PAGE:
|Turista – Traveler’s Diarrhea (ETEC)||Talk to your health care professional about the risks and precautionary measures to take, as well as the Dukoral® vaccine. Important to note that the Dukoral vaccine is an oral vaccine given in 2 doses, recommended at least 2 weeks prior to departure.|
|Dengue Fever, Chikungunya and/or Zika||There are many illnesses that are transmitted via mosquito bites and unfortunately we do not have vaccines to protect us against most of them. It is important to inquire with your healthcare professional regarding the specific risks and the different illnesses presently in circulation.|
|Antibiotics Traveler’s Diarrhea||Ciprofloxacin, Azithromycin or Suprax.|
Medical facilities in Barbados are of good quality and provide excellent health care, especially for basic needs. The Queen Elizabeth Hospital in Bridgetown is one of the best hospitals in the Caribbean. It is home to renowned general practitioners and specialists. The Bayview Private Hospital is a very good establishment as well. It has a decompression chamber in case of scuba diving accidents.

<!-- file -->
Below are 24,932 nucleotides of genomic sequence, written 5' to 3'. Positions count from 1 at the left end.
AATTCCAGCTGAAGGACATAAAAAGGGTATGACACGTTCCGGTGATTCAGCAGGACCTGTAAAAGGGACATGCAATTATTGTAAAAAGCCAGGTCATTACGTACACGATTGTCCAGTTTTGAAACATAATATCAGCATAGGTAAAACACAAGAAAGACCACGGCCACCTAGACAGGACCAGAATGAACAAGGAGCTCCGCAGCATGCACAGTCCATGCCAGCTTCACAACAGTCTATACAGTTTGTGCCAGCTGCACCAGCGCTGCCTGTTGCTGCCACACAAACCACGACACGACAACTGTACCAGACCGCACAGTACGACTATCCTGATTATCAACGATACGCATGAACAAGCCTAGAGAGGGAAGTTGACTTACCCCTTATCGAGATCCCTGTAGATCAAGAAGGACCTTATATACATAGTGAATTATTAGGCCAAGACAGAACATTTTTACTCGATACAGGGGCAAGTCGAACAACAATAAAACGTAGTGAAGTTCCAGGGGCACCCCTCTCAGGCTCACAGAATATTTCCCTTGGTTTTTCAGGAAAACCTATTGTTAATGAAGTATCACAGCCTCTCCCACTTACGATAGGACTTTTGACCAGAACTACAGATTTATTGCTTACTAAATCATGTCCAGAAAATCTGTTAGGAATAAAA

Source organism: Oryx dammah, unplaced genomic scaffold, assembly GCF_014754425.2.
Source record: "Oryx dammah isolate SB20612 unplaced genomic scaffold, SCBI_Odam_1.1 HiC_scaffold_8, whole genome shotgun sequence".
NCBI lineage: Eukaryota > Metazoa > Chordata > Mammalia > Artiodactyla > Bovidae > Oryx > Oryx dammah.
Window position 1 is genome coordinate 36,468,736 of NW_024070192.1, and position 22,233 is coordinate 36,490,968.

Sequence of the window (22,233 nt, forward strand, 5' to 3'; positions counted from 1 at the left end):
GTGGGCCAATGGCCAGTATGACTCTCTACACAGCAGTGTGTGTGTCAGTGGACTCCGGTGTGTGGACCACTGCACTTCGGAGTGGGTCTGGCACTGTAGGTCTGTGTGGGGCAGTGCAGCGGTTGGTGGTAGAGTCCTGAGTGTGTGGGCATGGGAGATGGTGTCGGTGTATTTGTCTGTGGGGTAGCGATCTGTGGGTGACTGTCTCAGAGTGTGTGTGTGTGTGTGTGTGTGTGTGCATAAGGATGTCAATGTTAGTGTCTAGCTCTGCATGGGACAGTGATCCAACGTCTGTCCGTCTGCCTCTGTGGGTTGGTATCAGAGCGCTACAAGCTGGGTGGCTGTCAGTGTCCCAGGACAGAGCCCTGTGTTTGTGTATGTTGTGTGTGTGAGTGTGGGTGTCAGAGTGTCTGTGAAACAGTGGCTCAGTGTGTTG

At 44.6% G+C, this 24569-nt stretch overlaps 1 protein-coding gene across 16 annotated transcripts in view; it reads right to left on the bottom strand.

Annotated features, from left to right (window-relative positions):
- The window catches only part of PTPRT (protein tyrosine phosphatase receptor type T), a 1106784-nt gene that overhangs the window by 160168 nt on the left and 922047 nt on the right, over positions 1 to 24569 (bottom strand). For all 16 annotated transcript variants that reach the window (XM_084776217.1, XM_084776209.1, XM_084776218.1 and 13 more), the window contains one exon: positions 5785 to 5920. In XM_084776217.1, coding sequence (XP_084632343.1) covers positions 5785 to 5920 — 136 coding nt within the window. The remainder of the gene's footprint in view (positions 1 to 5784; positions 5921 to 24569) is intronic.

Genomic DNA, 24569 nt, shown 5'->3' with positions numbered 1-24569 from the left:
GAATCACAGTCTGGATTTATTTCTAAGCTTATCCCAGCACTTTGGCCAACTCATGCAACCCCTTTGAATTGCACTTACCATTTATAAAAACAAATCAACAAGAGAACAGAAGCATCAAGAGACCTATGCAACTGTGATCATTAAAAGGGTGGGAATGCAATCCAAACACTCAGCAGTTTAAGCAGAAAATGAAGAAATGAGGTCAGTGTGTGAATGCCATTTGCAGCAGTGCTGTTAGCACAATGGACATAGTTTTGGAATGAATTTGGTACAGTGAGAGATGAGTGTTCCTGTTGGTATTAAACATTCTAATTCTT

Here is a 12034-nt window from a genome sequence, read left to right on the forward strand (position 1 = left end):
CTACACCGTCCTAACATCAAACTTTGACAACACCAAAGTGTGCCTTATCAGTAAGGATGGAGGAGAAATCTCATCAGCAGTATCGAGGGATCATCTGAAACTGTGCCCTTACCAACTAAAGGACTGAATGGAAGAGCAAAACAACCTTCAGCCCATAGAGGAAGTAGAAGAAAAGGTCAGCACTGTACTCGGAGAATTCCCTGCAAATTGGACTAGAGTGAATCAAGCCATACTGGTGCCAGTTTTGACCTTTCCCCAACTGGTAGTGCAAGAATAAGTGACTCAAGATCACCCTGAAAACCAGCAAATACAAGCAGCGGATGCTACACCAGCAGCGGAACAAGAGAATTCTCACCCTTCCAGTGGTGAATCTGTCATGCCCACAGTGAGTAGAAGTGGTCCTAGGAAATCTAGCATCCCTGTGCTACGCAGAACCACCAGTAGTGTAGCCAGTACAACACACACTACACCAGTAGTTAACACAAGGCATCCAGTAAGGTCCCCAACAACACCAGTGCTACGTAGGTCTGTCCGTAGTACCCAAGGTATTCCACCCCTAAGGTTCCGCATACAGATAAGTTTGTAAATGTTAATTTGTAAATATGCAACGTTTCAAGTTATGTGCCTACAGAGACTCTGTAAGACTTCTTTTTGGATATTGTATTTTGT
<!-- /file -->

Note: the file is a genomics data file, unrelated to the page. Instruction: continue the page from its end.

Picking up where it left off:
In case of emergency, call 511. But be aware that ambulances in Barbados are slow and poorly equipped.
The medicines found in Barbados come from all over the world. It is possible to find some drugs sold in the United States for a very low price. Collins Ltd and Grant’s are among the best pharmacies on the island. But it is always safer to bring your own medical supplies.
Petty crime, such as pickpocketing and purse snatching, occurs. There are also incidents of violent crime, including armed robbery and sexual assault.
Emergency services exist but may be subject to certain limitations. In case of emergency, dial:
- police: 211
- medical assistance: 511
- firefighters: 311
FOOD AND WATER-BORNE DISEASES
Travellers to any destination in the world can develop travellers’ diarrhea from consuming contaminated water or food.